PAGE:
NTU Assoc. Prof. Joachim Loo (right) and SingHealth Assoc. Prof. Lim Kah Leong (left) are developing a new nanomedicine to treat Parkinson’s disease


Feb 2016

Scientists from Nanyang Technology University, Singapore (NTU Singapore) and SingHealth have developed a pill that contains the same cocktail of three standard drugs used to treat Parkinson’s disease, which can release the medication slowly during a 24-hour period, benefiting both patients and caregivers.

Developed by NTU’s Associate Prof. Joachim Loo from the School of Materials Science and Engineering, the new technology, which uses a patented micro-encapsulation process, is now being tested in animal models at the laboratory of Associate Prof. Lim Kah Leong from the National Neuroscience Institute.

To encourage similar collaborations, NTU and SingHealth have announced a new five-year research agreement. The first joint research grant, which is worth S$2m and will fund six joint research projects of up to S$300,000 each, was also announced. The funds will enable NTU scientists and SingHealth clinicians to develop practical healthcare solutions, such as biomedical devices, novel drugs and new treatment methods to prevent, diagnose or treat diseases.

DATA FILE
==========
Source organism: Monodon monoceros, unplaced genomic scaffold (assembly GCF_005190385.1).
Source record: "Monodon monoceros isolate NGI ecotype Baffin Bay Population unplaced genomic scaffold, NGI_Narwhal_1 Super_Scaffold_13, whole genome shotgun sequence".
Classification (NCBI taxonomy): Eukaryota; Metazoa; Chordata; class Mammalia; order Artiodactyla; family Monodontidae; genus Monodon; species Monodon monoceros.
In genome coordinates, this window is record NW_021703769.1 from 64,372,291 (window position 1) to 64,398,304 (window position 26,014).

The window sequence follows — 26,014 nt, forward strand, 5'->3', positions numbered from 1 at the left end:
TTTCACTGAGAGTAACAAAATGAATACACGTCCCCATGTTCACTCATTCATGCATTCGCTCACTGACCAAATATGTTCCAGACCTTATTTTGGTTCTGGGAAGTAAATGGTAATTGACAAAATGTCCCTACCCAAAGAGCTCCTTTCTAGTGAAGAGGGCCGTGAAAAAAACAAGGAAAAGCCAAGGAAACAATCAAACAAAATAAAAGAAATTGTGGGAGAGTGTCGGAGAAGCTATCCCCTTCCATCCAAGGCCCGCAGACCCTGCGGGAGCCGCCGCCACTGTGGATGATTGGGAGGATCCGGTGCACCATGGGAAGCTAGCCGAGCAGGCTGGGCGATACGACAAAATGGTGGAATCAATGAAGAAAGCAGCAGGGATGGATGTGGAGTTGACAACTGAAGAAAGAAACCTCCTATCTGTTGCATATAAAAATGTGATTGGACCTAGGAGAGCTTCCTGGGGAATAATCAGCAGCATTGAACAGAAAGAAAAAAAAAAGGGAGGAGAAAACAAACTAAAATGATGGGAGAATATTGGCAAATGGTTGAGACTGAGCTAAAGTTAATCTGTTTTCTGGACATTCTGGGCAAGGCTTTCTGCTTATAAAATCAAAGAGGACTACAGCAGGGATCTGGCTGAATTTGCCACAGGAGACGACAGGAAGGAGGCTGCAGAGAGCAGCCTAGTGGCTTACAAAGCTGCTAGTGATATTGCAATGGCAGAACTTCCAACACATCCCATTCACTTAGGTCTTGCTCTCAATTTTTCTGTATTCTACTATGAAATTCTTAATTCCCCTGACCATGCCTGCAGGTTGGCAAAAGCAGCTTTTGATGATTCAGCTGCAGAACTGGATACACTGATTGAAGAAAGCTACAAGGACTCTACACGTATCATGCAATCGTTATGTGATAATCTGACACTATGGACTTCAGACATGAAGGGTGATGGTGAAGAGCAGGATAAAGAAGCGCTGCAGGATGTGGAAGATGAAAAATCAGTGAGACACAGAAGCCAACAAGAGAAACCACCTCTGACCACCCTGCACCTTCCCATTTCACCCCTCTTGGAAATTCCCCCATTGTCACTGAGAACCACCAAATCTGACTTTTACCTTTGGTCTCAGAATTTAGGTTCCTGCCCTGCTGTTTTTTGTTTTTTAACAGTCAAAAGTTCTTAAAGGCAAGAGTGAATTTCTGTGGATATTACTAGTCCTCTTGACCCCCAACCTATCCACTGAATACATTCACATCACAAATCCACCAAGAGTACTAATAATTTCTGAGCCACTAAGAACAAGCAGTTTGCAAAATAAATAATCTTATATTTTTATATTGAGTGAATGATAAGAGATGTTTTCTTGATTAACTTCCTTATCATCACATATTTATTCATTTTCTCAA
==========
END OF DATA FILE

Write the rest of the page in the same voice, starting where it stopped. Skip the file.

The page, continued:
Prof Ivy Ng, Group CEO of SingHealth, said: ‘The NTU-SingHealth partnership is highly complementary and will facilitate research from bench to bedside. Each group brings their unique expertise to the research team and, ultimately, we hope working together will produce tangible outcomes that benefit patients.’

NTU President, Prof. Bertil Andersson, said the partnership taps into the deep engineering and life sciences expertise at NTU, including new life sciences techniques used in emerging research areas such as phenomics and genomics at the Lee Kong Chian School of Medicine. ‘NTU has a track record of working with hospitals to do research that will benefit patients, and this partnership with SingHealth is an expansion of our previous successful collaboration,’ he said.

The joint grant-call projects will focus on nationally relevant diseases, covering several key clinical areas (ageing, diabetes, eye diseases, infectious diseases, skin and plastic surgery, and medical technology). The plan is to initiate more collaborative research projects that will result in a new range of products, medications, systems and equipment, adding to those currently being developed by NTU and SingHealth.


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